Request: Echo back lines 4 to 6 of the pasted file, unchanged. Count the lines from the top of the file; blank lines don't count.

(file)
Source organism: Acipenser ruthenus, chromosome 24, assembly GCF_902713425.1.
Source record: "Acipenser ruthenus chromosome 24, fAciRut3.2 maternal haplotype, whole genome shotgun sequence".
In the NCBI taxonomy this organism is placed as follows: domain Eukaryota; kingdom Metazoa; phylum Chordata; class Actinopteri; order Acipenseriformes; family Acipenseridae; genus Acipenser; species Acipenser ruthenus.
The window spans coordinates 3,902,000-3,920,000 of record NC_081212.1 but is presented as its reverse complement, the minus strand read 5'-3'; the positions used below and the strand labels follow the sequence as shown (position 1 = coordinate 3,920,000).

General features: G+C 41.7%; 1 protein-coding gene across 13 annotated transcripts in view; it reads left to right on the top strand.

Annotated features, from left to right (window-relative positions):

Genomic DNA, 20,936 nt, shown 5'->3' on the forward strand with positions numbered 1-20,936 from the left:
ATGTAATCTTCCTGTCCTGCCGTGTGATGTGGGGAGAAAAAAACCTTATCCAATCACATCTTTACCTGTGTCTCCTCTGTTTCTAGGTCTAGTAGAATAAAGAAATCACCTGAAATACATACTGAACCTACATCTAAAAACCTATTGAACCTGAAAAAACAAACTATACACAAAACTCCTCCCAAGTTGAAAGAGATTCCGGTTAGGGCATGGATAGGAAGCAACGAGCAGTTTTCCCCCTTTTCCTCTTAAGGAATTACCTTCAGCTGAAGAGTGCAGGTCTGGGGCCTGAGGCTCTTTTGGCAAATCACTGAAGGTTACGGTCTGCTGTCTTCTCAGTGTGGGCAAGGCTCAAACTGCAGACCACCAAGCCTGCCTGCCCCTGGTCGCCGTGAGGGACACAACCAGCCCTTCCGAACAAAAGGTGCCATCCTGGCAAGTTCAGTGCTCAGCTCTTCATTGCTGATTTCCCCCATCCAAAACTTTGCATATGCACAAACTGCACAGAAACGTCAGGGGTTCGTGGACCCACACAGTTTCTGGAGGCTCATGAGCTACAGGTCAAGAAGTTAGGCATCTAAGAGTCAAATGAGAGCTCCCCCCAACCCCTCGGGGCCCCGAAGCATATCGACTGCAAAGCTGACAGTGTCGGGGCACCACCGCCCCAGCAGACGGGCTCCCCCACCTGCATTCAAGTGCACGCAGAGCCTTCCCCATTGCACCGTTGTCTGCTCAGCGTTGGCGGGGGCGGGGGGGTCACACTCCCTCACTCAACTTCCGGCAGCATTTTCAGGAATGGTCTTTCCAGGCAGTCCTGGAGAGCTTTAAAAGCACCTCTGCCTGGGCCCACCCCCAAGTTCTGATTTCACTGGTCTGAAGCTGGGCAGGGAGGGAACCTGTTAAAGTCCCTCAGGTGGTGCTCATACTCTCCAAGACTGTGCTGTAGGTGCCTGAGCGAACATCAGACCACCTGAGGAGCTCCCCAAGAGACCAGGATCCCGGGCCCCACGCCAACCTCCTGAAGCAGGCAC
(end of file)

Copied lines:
The window spans coordinates 3,902,000-3,920,000 of record NC_081212.1 but is presented as its reverse complement, the minus strand read 5'-3'; the positions used below and the strand labels follow the sequence as shown (position 1 = coordinate 3,920,000).

General features: G+C 41.7%; 1 protein-coding gene across 13 annotated transcripts in view; it reads left to right on the top strand.

Annotated features, from left to right (window-relative positions):